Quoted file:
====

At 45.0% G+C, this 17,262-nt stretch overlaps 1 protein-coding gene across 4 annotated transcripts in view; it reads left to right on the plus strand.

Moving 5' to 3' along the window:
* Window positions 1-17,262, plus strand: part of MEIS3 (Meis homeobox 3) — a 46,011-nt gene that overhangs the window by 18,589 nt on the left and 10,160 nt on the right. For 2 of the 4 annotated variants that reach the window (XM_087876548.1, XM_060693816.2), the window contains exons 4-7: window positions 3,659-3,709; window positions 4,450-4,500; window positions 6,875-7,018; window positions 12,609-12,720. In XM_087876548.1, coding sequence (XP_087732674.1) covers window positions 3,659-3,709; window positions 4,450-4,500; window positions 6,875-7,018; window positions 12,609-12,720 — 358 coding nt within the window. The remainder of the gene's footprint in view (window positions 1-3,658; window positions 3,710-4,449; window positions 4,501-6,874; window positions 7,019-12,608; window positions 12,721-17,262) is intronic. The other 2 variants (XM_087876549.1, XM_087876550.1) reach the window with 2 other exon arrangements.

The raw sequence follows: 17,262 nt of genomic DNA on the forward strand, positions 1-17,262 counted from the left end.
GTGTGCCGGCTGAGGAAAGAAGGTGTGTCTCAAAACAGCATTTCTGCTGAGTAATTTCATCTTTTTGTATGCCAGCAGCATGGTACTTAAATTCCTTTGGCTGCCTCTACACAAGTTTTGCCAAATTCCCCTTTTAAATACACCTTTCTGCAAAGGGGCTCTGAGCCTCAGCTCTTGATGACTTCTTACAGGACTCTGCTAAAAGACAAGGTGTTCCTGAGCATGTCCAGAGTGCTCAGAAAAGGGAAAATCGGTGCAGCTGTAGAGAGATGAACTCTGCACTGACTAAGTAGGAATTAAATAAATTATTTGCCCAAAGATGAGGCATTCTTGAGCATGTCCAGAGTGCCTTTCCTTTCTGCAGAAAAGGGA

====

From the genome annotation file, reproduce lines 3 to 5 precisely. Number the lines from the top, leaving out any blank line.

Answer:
* Window positions 1-17,262, plus strand: part of MEIS3 (Meis homeobox 3) — a 46,011-nt gene that overhangs the window by 18,589 nt on the left and 10,160 nt on the right. For 2 of the 4 annotated variants that reach the window (XM_087876548.1, XM_060693816.2), the window contains exons 4-7: window positions 3,659-3,709; window positions 4,450-4,500; window positions 6,875-7,018; window positions 12,609-12,720. In XM_087876548.1, coding sequence (XP_087732674.1) covers window positions 3,659-3,709; window positions 4,450-4,500; window positions 6,875-7,018; window positions 12,609-12,720 — 358 coding nt within the window. The remainder of the gene's footprint in view (window positions 1-3,658; window positions 3,710-4,449; window positions 4,501-6,874; window positions 7,019-12,608; window positions 12,721-17,262) is intronic. The other 2 variants (XM_087876549.1, XM_087876550.1) reach the window with 2 other exon arrangements.

The raw sequence follows: 17,262 nt of genomic DNA on the forward strand, positions 1-17,262 counted from the left end.
GTGTGCCGGCTGAGGAAAGAAGGTGTGTCTCAAAACAGCATTTCTGCTGAGTAATTTCATCTTTTTGTATGCCAGCAGCATGGTACTTAAATTCCTTTGGCTGCCTCTACACAAGTTTTGCCAAATTCCCCTTTTAAATACACCTTTCTGCAAAGGGGCTCTGAGCCTCAGCTCTTGATGACTTCTTACAGGACTCTGCTAAAAGACAAGGTGTTCCTGAGCATGTCCAGAGTGCTCAGAAAAGGGAAAATCGGTGCAGCTGTAGAGAGATGAACTCTGCACTGACTAAGTAGGAATTAAATAAATTATTTGCCCAAAGATGAGGCATTCTTGAGCATGTCCAGAGTGCCTTTCCTTTCTGCAGAAAAGGGA